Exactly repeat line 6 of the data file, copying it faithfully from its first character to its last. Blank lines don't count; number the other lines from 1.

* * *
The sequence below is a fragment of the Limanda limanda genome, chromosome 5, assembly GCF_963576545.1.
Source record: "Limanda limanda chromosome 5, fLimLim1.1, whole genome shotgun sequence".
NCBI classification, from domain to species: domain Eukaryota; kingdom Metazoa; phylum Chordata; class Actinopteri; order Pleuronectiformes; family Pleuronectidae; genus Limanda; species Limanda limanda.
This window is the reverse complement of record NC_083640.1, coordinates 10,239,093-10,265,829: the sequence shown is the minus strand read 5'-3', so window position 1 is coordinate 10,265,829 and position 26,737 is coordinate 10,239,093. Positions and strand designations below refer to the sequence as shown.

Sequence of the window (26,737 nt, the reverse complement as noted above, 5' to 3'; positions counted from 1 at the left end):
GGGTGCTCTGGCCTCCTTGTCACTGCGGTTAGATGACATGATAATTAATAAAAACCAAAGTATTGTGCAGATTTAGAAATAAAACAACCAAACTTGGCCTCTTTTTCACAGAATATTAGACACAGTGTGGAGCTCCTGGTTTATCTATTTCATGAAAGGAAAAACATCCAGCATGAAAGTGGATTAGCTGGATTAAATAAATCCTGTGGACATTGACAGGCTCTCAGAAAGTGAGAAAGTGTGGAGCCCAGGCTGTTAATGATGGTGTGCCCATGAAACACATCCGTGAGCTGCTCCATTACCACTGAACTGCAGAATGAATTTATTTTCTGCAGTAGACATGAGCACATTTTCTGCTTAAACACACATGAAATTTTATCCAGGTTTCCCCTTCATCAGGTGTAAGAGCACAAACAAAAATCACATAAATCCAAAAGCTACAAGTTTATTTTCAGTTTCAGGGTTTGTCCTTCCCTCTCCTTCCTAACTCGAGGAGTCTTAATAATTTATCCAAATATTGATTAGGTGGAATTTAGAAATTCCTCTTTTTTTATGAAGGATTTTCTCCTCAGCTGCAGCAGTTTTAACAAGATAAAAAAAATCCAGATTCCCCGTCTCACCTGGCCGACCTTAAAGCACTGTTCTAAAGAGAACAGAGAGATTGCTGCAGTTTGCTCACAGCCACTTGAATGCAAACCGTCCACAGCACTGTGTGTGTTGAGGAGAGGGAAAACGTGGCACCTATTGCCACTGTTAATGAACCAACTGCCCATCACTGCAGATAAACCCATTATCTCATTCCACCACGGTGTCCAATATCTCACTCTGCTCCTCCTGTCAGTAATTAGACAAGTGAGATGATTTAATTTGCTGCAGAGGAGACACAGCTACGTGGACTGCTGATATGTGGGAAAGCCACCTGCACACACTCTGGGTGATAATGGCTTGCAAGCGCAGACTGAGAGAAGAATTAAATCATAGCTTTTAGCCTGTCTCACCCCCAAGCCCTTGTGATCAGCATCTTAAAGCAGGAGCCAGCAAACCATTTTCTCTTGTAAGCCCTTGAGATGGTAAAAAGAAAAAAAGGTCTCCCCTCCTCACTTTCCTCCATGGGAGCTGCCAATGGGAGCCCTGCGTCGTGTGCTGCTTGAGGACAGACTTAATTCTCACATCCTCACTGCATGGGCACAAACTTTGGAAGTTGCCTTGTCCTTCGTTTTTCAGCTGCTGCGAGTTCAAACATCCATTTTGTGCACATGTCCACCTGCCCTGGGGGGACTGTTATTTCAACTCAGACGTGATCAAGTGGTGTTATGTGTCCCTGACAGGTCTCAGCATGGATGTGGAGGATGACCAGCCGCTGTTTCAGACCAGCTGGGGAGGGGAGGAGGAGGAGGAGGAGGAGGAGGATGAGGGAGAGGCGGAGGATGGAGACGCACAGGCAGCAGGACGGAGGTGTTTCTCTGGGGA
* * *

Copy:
GGGTGCTCTGGCCTCCTTGTCACTGCGGTTAGATGACATGATAATTAATAAAAACCAAAGTATTGTGCAGATTTAGAAATAAAACAACCAAACTTGGCCTCTTTTTCACAGAATATTAGACACAGTGTGGAGCTCCTGGTTTATCTATTTCATGAAAGGAAAAACATCCAGCATGAAAGTGGATTAGCTGGATTAAATAAATCCTGTGGACATTGACAGGCTCTCAGAAAGTGAGAAAGTGTGGAGCCCAGGCTGTTAATGATGGTGTGCCCATGAAACACATCCGTGAGCTGCTCCATTACCACTGAACTGCAGAATGAATTTATTTTCTGCAGTAGACATGAGCACATTTTCTGCTTAAACACACATGAAATTTTATCCAGGTTTCCCCTTCATCAGGTGTAAGAGCACAAACAAAAATCACATAAATCCAAAAGCTACAAGTTTATTTTCAGTTTCAGGGTTTGTCCTTCCCTCTCCTTCCTAACTCGAGGAGTCTTAATAATTTATCCAAATATTGATTAGGTGGAATTTAGAAATTCCTCTTTTTTTATGAAGGATTTTCTCCTCAGCTGCAGCAGTTTTAACAAGATAAAAAAAATCCAGATTCCCCGTCTCACCTGGCCGACCTTAAAGCACTGTTCTAAAGAGAACAGAGAGATTGCTGCAGTTTGCTCACAGCCACTTGAATGCAAACCGTCCACAGCACTGTGTGTGTTGAGGAGAGGGAAAACGTGGCACCTATTGCCACTGTTAATGAACCAACTGCCCATCACTGCAGATAAACCCATTATCTCATTCCACCACGGTGTCCAATATCTCACTCTGCTCCTCCTGTCAGTAATTAGACAAGTGAGATGATTTAATTTGCTGCAGAGGAGACACAGCTACGTGGACTGCTGATATGTGGGAAAGCCACCTGCACACACTCTGGGTGATAATGGCTTGCAAGCGCAGACTGAGAGAAGAATTAAATCATAGCTTTTAGCCTGTCTCACCCCCAAGCCCTTGTGATCAGCATCTTAAAGCAGGAGCCAGCAAACCATTTTCTCTTGTAAGCCCTTGAGATGGTAAAAAGAAAAAAAGGTCTCCCCTCCTCACTTTCCTCCATGGGAGCTGCCAATGGGAGCCCTGCGTCGTGTGCTGCTTGAGGACAGACTTAATTCTCACATCCTCACTGCATGGGCACAAACTTTGGAAGTTGCCTTGTCCTTCGTTTTTCAGCTGCTGCGAGTTCAAACATCCATTTTGTGCACATGTCCACCTGCCCTGGGGGGACTGTTATTTCAACTCAGACGTGATCAAGTGGTGTTATGTGTCCCTGACAGGTCTCAGCATGGATGTGGAGGATGACCAGCCGCTGTTTCAGACCAGCTGGGGAGGGGAGGAGGAGGAGGAGGAGGAGGAGGATGAGGGAGAGGCGGAGGATGGAGACGCACAGGCAGCAGGACGGAGGTGTTTCTCTGGGGA